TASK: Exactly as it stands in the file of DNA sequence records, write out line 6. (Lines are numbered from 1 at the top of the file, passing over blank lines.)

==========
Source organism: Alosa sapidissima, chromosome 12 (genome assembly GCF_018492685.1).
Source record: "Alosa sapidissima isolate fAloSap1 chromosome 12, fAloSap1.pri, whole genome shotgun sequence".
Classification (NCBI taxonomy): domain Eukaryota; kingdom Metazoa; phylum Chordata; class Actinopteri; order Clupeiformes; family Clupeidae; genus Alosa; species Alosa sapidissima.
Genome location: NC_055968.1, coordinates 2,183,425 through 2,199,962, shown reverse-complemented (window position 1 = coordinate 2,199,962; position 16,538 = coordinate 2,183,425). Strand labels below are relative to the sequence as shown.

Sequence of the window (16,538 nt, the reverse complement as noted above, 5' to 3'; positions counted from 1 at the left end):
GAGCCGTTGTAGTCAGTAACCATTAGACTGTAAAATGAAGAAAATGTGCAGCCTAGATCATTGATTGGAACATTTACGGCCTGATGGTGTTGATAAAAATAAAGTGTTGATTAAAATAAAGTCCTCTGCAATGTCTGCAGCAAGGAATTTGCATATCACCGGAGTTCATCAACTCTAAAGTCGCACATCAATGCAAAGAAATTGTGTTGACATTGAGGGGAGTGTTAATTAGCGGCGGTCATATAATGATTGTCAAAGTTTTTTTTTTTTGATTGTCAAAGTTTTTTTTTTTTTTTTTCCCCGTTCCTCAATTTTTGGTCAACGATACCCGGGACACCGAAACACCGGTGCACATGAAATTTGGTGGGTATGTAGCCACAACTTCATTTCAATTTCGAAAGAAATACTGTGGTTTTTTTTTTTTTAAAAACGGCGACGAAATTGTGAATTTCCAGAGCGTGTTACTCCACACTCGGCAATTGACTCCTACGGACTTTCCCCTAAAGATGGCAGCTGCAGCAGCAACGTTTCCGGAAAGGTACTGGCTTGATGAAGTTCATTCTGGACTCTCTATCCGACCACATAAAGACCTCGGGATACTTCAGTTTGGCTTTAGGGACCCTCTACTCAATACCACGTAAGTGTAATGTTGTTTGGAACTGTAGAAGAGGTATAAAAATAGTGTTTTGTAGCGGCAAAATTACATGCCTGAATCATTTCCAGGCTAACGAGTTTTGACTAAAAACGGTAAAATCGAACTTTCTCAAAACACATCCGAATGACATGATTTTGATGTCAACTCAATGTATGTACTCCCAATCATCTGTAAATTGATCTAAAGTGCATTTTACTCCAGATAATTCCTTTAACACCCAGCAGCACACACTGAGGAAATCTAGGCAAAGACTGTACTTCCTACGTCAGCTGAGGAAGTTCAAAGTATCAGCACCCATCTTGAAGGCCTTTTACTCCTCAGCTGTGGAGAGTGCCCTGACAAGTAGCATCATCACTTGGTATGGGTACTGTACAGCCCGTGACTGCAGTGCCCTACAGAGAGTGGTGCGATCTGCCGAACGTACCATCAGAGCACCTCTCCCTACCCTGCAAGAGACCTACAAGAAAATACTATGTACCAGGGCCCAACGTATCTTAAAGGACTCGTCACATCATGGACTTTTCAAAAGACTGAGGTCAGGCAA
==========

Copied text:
GAGCCGTTGTAGTCAGTAACCATTAGACTGTAAAATGAAGAAAATGTGCAGCCTAGATCATTGATTGGAACATTTACGGCCTGATGGTGTTGATAAAAATAAAGTGTTGATTAAAATAAAGTCCTCTGCAATGTCTGCAGCAAGGAATTTGCATATCACCGGAGTTCATCAACTCTAAAGTCGCACATCAATGCAAAGAAATTGTGTTGACATTGAGGGGAGTGTTAATTAGCGGCGGTCATATAATGATTGTCAAAGTTTTTTTTTTTTGATTGTCAAAGTTTTTTTTTTTTTTTTTCCCCGTTCCTCAATTTTTGGTCAACGATACCCGGGACACCGAAACACCGGTGCACATGAAATTTGGTGGGTATGTAGCCACAACTTCATTTCAATTTCGAAAGAAATACTGTGGTTTTTTTTTTTTTAAAAACGGCGACGAAATTGTGAATTTCCAGAGCGTGTTACTCCACACTCGGCAATTGACTCCTACGGACTTTCCCCTAAAGATGGCAGCTGCAGCAGCAACGTTTCCGGAAAGGTACTGGCTTGATGAAGTTCATTCTGGACTCTCTATCCGACCACATAAAGACCTCGGGATACTTCAGTTTGGCTTTAGGGACCCTCTACTCAATACCACGTAAGTGTAATGTTGTTTGGAACTGTAGAAGAGGTATAAAAATAGTGTTTTGTAGCGGCAAAATTACATGCCTGAATCATTTCCAGGCTAACGAGTTTTGACTAAAAACGGTAAAATCGAACTTTCTCAAAACACATCCGAATGACATGATTTTGATGTCAACTCAATGTATGTACTCCCAATCATCTGTAAATTGATCTAAAGTGCATTTTACTCCAGATAATTCCTTTAACACCCAGCAGCACACACTGAGGAAATCTAGGCAAAGACTGTACTTCCTACGTCAGCTGAGGAAGTTCAAAGTATCAGCACCCATCTTGAAGGCCTTTTACTCCTCAGCTGTGGAGAGTGCCCTGACAAGTAGCATCATCACTTGGTATGGGTACTGTACAGCCCGTGACTGCAGTGCCCTACAGAGAGTGGTGCGATCTGCCGAACGTACCATCAGAGCACCTCTCCCTACCCTGCAAGAGACCTACAAGAAAATACTATGTACCAGGGCCCAACGTATCTTAAAGGACTCGTCACATCATGGACTTTTCAAAAGACTGAGGTCAGGCAA